What does the Jatzu look like

She is a small dog standing up to 11 inches tall and weighing 8 to 20 pounds. She has floppy ears and straight fur. Her coat is fine, silky, thick and fluffy and common colors are apricot, white, brown, black, cream and golden. Her body is muscular but well proportioned and she has small dainty feet.

Training and Exercise Needs

How active does the Jatzu need to be?

She is fairly active so will need some regular exercise outside as well as her play time inside. A couple of walks a day would be good, occasional trips to dog parks too. She is good living in an apartment with her size but to be happy and healthy she does need time outside every day. If there is a yard for her to play in though that is a bonus.

Does she train quickly?

She is moderately easy to train as she is smart and eager to please. She learns best with gentle and positive methods so while you need to be firm and consistent you can also use treats, rewards and praise to encourage her. Some dogs can be stubborn occasionally so be prepared. Early socialization and training are important to see her become the best dog she can be.

Living with a Jatzu

How much grooming is needed?

The Jatzu is a dog that needs a moderate amount of maintenance. She sheds a moderate amount and that will mean there will be daily cleaning up of hair around the home. When her hair is kept long it can tangle easily so daily brushing is needed. It may need regular trimming or stripping so that will mean going to a professional groomers. You will need to clean around the eyes too as she can get tear stains otherwise. Bathe her as needed and make sure you use a dog shampoo only which will be better for her skin. Nails will need clipping when they get too long and that could be done by the groomer too. Other needs are having her teeth brushed two to three times a week and checking her ears and wiping them clean once a week.

What is she like with children and other animals?

This is a great dog for families with children as she play with them, is affectionate towards them and can be gentle too. With her size it may be best to not leave her unsupervised with young children who do not know how to be a bit more careful. She also gets on well with other pets and other dogs.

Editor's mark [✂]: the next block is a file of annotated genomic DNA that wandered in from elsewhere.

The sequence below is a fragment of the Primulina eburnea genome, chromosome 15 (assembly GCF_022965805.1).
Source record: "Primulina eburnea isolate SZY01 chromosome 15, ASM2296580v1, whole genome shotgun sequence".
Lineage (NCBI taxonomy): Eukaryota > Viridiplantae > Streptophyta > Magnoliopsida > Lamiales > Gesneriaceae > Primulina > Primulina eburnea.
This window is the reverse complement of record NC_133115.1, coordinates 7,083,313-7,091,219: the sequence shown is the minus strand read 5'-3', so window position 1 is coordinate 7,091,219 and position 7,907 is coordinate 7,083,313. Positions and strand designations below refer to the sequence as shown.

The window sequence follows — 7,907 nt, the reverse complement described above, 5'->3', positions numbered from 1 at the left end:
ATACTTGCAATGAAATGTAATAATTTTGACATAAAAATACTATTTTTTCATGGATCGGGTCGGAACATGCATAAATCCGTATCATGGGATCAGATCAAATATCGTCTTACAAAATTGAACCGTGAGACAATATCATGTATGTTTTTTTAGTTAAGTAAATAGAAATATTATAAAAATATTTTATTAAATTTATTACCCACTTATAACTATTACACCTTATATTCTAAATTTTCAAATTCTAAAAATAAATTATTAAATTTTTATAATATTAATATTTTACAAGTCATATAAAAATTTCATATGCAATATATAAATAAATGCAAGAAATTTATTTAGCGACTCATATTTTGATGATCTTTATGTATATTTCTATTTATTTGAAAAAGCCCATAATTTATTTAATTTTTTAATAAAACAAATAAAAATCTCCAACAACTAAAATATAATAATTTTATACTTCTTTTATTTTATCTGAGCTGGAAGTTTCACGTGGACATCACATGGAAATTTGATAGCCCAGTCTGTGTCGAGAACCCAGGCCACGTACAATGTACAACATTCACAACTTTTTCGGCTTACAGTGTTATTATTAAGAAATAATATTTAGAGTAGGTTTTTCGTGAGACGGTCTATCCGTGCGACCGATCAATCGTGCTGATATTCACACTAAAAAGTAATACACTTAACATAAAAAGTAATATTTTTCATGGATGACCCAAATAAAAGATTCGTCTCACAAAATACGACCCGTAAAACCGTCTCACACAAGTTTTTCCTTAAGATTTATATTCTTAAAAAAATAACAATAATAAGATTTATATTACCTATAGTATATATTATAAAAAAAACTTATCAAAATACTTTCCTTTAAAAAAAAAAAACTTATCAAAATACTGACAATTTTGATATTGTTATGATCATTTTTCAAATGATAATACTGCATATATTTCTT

General information

The Jatzu can be alert and can be a good watchdog. She is a quiet dog and barking is rare. She should be fed ¾ to 1 1/2 cups of good quality dry dog food a day split into two meals.

Health Concerns

There are health concerns that her parents could pass to her or that she is more prone to because they are which includes Heart problems, eye problems, Patellar luxation, Legg-Calve-Perthes, bladder and kidney problems, Umbilical hernia, liver problems, Allergies, hip dysplasia, ear infections, snuffles and reverse sneezing. Visit the puppy at the breeders before buying to see the conditions she is in and also ask for parental health clearances.

Costs involved in owning a Jatzu

A Jatzu puppy could cost between $150 to $800. Other costs for things like a crate, carrier, collar and leash, micro chipping, spaying, blood tests, deworming and shots come to between $360 to $400. Yearly costs for non-medical essentials like food, treats, toys, grooming, license and training come to between $575 to $675. Yearly basics costs that are medical like check ups, shots, pet insurance and flea prevention come to between $435 to $535.


Looking for a Jatzu Puppy Name? Let select one from our list!

The Jatzu could be a good family dog preferably in a home with older children or a companion for singles or couples. She needs owners who can be somewhat active as while she is a great lap dog she does have some energy to burn. She is a mischievous and cheerful dog who is a joy to be around.

Featured Image Credit: Pixabay

Nicole Cosgrove

Nicole is the proud mom of Baby, a Burmese cat and Rosa, a New Zealand Huntaway. A Canadian expat, Nicole now lives on a lush forest property with her Kiwi husband in New Zealand. She has a strong love for all animals of all shapes and sizes (and particularly loves a good interspecies friendship) and wants to share her animal knowledge and other experts' knowledge with pet lovers across the globe.